Jay Michalik, assistant fire chief in Mahoning Township, didn't want to see the old, one-room school house next to the fire company razed. But it seemed there was little choice.
The school, probably at least 110 years old, is owned by the fire company and was in bad shape. Among other woes, there was water in the basement which caused a wooden support beam to rot, which resulted in most of the floor dropping about eight inches, obviously making it unsafe.
Michalik admits that leveling the single-story, wooden building would have been sad. He has fond memories of the building from attended Boy Scout meetings here several decades ago. Some of his friends, including fire company members, had attended school there.
He appealed for direction from the public. Had there not been a favorable response, the school building would probably be gone by now. As the owner, the fire company has liability concerns as well as its own financial obligations.
"The fire company had a difficult decision," he explained. "We wanted to preserve the history and honor the heritage of our neighborhood. The practicality is the funding for it. It's not fiscally easy to run a volunteer fire company any more."
The response from citizens not only in Mahoning, but in the surrounding area too, proved awesome. Mike Kulick, a professional contractor, jumped on board and enlisted assistance from the Carbon Builders' Association. They replaced the deteriorated beam and fixed the sunken floor.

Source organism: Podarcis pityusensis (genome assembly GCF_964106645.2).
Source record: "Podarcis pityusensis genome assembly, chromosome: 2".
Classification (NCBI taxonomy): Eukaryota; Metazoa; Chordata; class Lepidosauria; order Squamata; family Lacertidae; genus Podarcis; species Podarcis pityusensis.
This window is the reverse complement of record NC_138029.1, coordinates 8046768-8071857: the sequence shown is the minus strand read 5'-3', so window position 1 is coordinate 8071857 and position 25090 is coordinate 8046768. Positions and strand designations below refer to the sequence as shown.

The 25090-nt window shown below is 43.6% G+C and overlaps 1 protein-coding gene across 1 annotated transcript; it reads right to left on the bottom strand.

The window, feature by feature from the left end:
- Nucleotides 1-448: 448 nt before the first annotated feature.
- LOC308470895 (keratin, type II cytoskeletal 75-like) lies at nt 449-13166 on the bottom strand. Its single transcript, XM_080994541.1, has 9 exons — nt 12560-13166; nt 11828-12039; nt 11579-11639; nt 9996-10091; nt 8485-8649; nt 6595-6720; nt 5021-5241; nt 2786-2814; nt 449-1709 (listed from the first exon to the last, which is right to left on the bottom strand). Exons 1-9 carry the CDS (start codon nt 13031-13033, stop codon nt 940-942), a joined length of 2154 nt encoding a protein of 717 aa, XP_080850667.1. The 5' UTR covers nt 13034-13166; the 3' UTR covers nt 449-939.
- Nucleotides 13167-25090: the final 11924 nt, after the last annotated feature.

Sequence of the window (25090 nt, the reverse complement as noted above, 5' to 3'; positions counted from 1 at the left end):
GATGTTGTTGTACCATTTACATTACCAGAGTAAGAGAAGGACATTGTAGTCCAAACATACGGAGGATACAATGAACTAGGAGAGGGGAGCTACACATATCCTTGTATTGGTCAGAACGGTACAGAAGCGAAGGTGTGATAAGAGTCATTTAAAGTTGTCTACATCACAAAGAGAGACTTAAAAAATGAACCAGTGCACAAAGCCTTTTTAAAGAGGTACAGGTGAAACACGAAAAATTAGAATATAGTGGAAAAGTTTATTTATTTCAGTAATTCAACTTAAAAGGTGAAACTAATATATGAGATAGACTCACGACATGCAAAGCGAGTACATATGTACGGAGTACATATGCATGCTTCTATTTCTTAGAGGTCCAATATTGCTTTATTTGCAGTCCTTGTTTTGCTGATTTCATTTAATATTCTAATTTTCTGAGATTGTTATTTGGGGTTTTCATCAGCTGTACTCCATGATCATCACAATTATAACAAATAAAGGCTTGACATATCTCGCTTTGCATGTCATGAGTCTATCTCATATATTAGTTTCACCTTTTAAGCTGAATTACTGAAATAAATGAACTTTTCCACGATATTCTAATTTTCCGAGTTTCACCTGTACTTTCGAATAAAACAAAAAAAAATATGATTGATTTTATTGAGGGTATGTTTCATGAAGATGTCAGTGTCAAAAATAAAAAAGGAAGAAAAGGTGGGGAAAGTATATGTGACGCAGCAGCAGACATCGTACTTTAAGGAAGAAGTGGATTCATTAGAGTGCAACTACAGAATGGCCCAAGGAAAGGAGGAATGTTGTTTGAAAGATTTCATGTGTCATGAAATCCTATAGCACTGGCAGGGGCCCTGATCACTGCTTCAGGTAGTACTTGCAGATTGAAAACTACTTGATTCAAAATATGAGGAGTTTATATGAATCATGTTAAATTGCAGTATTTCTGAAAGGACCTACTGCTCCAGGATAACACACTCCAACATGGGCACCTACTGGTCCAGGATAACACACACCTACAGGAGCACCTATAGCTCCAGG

Volunteers, including members of the fire company, cleared the debris from the basement. The basement water problem was corrected. Other repairs were made.
Then Boy Scout Troop 145 of Lehighton asked if they could relocate to the building. "Once again Mahoning Township has its own Boy Scout Troop," Michalik said, noting the troop to which he had belonged had disbanded years ago.
Troop 145 was located at the Station 2 building of the Lehighton Fire Department. Station 2 is being converted into a police department, which had left the Boy Scout unit homeless. The scouts were happy to find the school house available.
Michalik had another personal reason for wanting to preserve the building. He was a friend of the late Marian M. Smith, who attended classes at the school and was a teacher. Smith died May 20, 2009 and created a fund to try to save the school.
The assistant fire chief, who besides committing many, many hours to the building project also spends much of his little free time helping the fire company, is pleased with the initial response to the school house project.
He also realizes there is still a lot of work to be done. He's optimistic that work will be accomplished, especially because there is a tenant - the Boys Scouts - in the building.
It's commendable the effort Michalik and other members of the fire company have put forth to save the old school building. It's also heart-warming to see the response from the community.
Hopefully, the building is restored, not only as an emblem of the township's historic past, but as a testament of how the people in the township rallied for a great cause.
By RON GOWER